About 6,200 lightyears from Earth, a mysterious star appears surrounded by a doughnut of foggy blue light. It’s an old-looking star sitting in a young star’s dust cloud, and scientists have been trying to figure out how it formed since they first spotted it in 2004. Now, a team of astronomers says they’ve cracked the case, Monica Young reports for Sky & Telescope.
In a paper published on November 18 in the journal Nature, the research team explains how a collision of two stars several thousand years ago would create the structure observed today. It’s currently the only known example of a two-star collision that’s in the middle of transitioning from its debris-strewn initial stage to the late stage when the debris would become invisible.
Click to play embedded YouTube video.
The strange star is not surrounded by a blue ring after all. Instead, it's flanked by a pair of cones that face outward, like megaphones pointing in opposite directions. Each cone is too faint to be observed on its own, but because one cone is lined up behind the other from Earth’s point of view, telescopes like NASA’s Galaxy Evolution Explorer (GALEX) could make out the shape of a blue ring...
(Columbia University theorist and astronomer Brian) Metzger suggested that the blue ring nebula, with its strange cones and dust disk, could represent the events just a few thousand years after the collision of two stars.
by Keri Hoadley, D. Christopher Martin, Brian D. Metzger, Mark Seibert, Andrew McWilliam, Ken J. Shen, James D. Neill, Gudmundur Stefansson, Andrew Monson & Bradley E. Schaefer
Nature volume 587, pages 387–391(2020): 18 November 2020
Abstract : <<Stellar mergers are a brief but common phase in the evolution of binary star systems1,2. These events have many astrophysical implications; for example, they may lead to the creation of atypical stars (such as magnetic stars, blue stragglers and rapid rotators), they play an important part in our interpretation of stellar populations and they represent formation channels of compact-object mergers. Although a handful of stellar mergers have been observed directly, the central remnants of these events were shrouded by an opaque shell of dust and molecules, making it impossible to observe their final state (for example, as a single merged star or a tighter, surviving binary). Here we report observations of an unusual, ring-shaped ultraviolet (‘blue’) nebula and the star at its centre, TYC 2597-735-1. The nebula has two opposing fronts, suggesting a bipolar outflow of material from TYC 2597-735-1. The spectrum of TYC 2597-735-1 and its proximity to the Galactic plane suggest that it is an old star, yet it has abnormally low surface gravity and a detectable long-term luminosity decay, which is uncharacteristic for its evolutionary stage. TYC 2597-735-1 also exhibits Hα emission, radial-velocity variations, enhanced ultraviolet radiation and excess infrared emission—signatures of dusty circumstellar disks, stellar activity and accretion. Combined with stellar evolution models, the observations suggest that TYC 2597-735-1 merged with a lower-mass companion several thousand years ago. TYC 2597-735-1 provides a look at an unobstructed stellar merger at an evolutionary stage between its dynamic onset and the theorized final equilibrium state, enabling the direct study of the merging process.>>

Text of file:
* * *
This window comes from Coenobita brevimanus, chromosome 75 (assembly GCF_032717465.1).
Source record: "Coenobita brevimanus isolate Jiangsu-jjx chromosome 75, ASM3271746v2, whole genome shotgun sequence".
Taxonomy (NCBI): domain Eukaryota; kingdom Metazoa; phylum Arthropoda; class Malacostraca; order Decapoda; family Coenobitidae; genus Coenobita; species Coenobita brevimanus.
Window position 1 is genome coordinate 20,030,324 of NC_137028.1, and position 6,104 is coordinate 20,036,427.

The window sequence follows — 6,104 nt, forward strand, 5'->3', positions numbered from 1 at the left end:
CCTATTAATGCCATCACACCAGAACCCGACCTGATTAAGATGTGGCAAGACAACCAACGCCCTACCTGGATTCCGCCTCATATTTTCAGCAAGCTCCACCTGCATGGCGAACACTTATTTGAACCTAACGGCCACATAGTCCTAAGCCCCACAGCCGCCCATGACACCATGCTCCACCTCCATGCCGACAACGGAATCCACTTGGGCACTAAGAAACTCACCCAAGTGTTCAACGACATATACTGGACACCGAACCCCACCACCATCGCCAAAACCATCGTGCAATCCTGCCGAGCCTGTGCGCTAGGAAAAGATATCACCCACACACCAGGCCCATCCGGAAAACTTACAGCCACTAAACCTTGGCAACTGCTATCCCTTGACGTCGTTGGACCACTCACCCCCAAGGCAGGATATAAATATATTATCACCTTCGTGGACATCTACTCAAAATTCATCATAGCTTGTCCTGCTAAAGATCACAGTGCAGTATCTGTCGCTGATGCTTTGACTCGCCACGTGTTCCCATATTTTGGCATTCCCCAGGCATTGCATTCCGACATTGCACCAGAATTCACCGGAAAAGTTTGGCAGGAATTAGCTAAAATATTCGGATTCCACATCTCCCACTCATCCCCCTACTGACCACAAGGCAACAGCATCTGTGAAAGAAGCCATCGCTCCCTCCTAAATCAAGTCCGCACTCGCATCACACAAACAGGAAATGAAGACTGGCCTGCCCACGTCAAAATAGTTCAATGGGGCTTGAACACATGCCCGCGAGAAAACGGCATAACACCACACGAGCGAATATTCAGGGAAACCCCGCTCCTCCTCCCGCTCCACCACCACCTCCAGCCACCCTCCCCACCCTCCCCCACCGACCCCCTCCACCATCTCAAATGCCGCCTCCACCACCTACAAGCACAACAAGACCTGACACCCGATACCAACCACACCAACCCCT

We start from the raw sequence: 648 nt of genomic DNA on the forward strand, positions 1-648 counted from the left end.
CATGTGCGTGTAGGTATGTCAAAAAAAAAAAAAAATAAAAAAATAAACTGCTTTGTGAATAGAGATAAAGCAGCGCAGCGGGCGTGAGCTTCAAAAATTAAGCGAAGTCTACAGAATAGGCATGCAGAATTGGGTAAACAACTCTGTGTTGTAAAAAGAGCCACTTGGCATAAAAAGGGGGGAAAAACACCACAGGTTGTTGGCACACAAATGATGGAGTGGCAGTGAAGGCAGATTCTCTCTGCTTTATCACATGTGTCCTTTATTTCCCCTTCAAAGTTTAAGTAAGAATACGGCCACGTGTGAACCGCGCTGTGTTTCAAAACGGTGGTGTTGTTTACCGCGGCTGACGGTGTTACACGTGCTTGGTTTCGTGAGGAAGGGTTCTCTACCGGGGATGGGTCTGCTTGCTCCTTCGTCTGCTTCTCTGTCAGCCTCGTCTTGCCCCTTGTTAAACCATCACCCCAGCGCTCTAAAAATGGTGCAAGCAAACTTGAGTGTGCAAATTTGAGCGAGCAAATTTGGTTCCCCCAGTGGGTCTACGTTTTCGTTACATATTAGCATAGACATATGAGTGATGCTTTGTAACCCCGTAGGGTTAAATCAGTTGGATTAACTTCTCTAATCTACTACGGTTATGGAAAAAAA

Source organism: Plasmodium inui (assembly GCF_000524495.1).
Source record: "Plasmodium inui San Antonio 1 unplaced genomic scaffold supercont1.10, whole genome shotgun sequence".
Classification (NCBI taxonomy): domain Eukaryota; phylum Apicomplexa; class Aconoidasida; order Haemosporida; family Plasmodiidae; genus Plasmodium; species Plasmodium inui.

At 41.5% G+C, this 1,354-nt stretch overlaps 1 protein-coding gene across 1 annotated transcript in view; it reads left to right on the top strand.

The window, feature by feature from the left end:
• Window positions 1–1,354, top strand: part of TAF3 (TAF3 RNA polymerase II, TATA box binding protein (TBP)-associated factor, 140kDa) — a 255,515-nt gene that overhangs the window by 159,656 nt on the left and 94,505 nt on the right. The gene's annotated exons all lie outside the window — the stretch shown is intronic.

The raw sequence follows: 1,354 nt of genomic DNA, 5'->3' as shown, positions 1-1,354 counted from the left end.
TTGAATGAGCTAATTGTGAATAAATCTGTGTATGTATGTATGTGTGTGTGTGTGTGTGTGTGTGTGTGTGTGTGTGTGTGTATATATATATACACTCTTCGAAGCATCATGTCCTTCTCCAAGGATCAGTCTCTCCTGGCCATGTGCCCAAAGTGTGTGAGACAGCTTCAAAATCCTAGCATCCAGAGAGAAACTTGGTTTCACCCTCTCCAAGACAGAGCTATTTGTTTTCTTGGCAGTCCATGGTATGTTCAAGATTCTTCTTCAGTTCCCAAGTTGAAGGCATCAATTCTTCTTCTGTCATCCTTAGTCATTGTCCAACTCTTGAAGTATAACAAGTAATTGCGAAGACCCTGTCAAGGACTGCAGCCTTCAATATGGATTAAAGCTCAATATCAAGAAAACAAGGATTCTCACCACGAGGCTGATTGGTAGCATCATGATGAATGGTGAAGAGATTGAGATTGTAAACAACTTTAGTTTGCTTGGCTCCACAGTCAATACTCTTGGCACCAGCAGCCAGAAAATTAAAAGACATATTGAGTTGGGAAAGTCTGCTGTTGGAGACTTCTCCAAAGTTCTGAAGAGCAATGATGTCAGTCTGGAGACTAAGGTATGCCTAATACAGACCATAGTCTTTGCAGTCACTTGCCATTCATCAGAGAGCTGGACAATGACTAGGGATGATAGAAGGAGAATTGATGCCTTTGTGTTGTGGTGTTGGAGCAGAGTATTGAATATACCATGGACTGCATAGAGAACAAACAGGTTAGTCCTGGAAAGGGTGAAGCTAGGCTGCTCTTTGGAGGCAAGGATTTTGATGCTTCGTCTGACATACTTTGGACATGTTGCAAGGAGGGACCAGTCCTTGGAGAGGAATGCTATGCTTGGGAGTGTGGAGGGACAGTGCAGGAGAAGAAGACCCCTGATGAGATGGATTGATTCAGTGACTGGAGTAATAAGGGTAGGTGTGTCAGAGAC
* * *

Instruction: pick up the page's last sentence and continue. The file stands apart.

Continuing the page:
According to astronomers, the star in the center of the Blue Ring is surrounded by a disk of dust. It absorbs starlight and re-radiates it in the infrared range. The researchers believe this disk sliced the debris cloud surrounding the star in half, creating two cone-shaped clouds that extend in opposite directions. This could explain the nebula's unusual shape.